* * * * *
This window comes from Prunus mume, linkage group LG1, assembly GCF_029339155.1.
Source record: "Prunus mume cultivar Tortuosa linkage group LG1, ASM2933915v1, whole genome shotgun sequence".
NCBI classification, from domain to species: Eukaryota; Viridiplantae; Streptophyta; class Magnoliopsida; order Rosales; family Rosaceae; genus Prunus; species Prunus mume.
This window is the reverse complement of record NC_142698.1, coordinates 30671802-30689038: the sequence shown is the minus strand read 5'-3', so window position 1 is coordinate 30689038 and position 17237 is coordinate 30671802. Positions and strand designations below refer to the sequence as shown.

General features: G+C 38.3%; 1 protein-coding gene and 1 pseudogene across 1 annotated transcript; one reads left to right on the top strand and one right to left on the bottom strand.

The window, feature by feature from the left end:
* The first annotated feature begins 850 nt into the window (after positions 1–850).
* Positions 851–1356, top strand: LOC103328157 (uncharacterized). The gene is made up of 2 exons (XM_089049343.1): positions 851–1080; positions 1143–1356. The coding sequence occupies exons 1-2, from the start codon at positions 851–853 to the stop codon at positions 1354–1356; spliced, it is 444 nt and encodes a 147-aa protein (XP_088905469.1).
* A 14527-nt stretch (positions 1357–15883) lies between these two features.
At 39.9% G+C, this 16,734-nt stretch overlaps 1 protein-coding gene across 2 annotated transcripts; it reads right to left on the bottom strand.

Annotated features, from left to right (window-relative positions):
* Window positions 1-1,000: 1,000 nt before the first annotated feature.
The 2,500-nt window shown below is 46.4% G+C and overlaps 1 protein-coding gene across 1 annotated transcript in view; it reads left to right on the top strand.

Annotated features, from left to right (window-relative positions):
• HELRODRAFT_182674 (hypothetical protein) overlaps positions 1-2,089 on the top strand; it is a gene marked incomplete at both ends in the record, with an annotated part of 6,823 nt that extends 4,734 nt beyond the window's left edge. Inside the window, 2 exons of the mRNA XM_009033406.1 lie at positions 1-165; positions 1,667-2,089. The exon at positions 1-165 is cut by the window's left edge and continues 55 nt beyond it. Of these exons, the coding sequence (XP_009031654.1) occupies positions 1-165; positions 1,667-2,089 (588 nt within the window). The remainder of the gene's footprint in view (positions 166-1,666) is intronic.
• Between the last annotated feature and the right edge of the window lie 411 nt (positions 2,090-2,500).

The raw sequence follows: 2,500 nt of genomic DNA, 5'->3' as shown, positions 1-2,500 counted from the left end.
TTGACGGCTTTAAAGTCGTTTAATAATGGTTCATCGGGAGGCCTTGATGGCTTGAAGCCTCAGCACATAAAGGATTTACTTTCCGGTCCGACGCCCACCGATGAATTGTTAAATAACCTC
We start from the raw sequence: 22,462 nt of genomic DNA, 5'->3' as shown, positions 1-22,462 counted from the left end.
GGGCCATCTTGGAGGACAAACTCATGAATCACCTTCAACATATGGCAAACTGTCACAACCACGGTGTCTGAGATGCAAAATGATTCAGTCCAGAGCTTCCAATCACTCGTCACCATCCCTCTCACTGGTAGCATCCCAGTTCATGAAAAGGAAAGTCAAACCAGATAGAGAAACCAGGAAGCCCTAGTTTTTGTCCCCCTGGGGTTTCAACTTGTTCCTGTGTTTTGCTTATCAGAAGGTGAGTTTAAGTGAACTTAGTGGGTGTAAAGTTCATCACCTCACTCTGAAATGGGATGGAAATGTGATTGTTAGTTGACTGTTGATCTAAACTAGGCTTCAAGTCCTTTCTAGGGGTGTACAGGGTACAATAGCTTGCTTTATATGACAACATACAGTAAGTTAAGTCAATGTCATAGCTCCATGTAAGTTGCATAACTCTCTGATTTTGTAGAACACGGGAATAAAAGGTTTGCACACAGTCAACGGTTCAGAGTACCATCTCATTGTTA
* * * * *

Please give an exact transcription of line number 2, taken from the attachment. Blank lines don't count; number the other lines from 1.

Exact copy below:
Source record: "Prunus mume cultivar Tortuosa linkage group LG1, ASM2933915v1, whole genome shotgun sequence".